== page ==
Yes, readers, it seems that I am not dead after all. Nor did I fall into a black hole, or fall off the edge of the Earth in an ill-fated journey to discover that the world really is flat (take that, Francis Drake).

What have I been doing for the past two weeks? For one, I’ve been suffering — I mean enjoying — the holiday season. For another, I’ve been pondering (which is much harder than, say, thinking) about the hardest thing I have to do all year: make a “best films of 2008” list. After 2007, I was spent. I mean, how could 2008 possibly offer up anything better than “Juno,” or “Zodiac,” or “Lars and the Real Girl,” or “Before the Devil Knows You’re Dead,” or “No Country for Old Men.” I was convinced 2007 was so groundbreaking that nothing could top it.

(I believe this is the part where a stranger pops out of thin air and thumps me on the forehead, thus initiating the newest “coulda had a V-8” commercial.)

Oh, how wrong I was. This year, Hollywood has produced so many mind-blowing films I cannot list them all, cannot wrap my feeble little movie-sucking brain around them. And so, in an attempt to save my sanity, I have compiled a list of just 10 movies that made me laugh, think, gasp, or just generally harbor a secret belief that it’s not too late for me to gain acceptance to a prestigious film school.

Without further adieu, here they are: the Top 10 Movies of 2008….

10. “Vicky Cristina Barcelona” — Everything sounds better when spoken in a romance language. Apparently Woody Allen caught wind of this and decided to apply it to “Vicky Cristina Barcelona,” his most relaxed, romantic comedy yet. Set in Spain, this little-seen rom-com centers on pragmatic, tightly-wound grad student Vicky (Rebecca Hall, born to be a Woody Allen heroine) and artistic libertine Cristina (Scarlett Johansson), who take a vacation in Spain and get wined-and-dined by sensual painter Juan Antonio (Javier Bardem in F-I-N-E form). Gorgeous scenery, a flamenco-themed soundtrack and a volcanic performance by Penelope Cruz signal that the Woodman seems primed for his second wind.

9. “Sex and the City” — Roger Ebert slammed “Sex and the City,” Sarah Jessica Parker’s labor of love. He noted, however, that he wasn’t part of the target audience. Oh, RE, how right you were — “Sex and the City” is as much about men as “Forgetting Sarah Marshall” was about women. That aside, though it IS a love letter to die-hard fans (guilty as charged), “SATC” also deserves a spot in the best of 2008 because it works as one of the few truly insightful, intelligent films — albeit a highly stylized one — about women and their friendships. Here’s to hoping more directors realize what we chicks have known for ages: If you make smart movies about women, we will buy tickets to see them.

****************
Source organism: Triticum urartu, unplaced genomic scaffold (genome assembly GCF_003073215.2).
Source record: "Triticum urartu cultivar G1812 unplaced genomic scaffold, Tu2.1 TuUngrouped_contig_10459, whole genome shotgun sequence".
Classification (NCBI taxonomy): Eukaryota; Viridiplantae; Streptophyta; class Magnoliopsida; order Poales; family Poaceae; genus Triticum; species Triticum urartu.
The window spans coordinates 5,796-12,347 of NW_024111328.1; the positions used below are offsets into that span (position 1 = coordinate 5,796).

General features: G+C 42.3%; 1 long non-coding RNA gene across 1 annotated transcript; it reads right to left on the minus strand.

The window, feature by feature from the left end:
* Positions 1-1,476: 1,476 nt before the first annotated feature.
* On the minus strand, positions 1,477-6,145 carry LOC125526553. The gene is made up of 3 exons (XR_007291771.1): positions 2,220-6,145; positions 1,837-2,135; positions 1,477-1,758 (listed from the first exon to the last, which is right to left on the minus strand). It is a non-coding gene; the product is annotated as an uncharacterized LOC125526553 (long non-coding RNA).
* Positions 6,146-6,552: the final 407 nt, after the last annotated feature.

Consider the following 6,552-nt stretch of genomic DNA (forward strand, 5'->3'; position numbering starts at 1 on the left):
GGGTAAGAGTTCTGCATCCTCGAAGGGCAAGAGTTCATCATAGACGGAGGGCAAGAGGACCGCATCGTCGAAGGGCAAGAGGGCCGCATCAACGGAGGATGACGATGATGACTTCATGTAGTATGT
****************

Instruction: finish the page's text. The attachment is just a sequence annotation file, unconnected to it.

8. “Iron Man” — Listen carefully in “Iron Man” and you can hear the sound of something very, very rare: the improbable sound of a career being reborn. With guidance from Jon Favreau (in danger of becoming one of my favorite directors), a one-liner-lobbing, high-flying Robert Downey Jr. redefined our notion of what makes for a great comic book superhero as Iron Man. His work in “Tropic Thunder” is no less brilliant, but “Iron Man” stands as his own personal Declaration of Independence. Bring on the sequel!

7. “Pineapple Express,” “Tropic Thunder,” “Forgetting Sarah Marshall” (three-way tie) — For me, 2008 forever will remain the year that the “blockbuster comedy” got a much-needed makeover. Need more convincing? Check out “Pineapple Express,” an explosion-packed yet wildly funny 21st-century stoner flick that featured the best comic pairing — that would be Apatow vets Seth Rogen and James Franco, criminally underappreciated as a comic actor — in recent memory. But wait; there’s more. Nothing tops Ben Stiller’s “Apocalypse Now”-on-acid metamovie about a ragtag band of sitting-duck actors (including the Divine Robert Downey Jr. and a marvelously cast, googly-eyed Jack Black) fooled into thinking they’re making a war movie. Rounding out this trinity is Jason Segel’s keenly observed, heartfelt and unexpectedly touching “Forgetting Sarah Marshall,” where the actor bears all — anatomically AND emotionally — as a musician crushed when his girlfriend (Kristen Bell) dumps him for a nympho rock star (Russell Brand, giving THE comic performance of the year).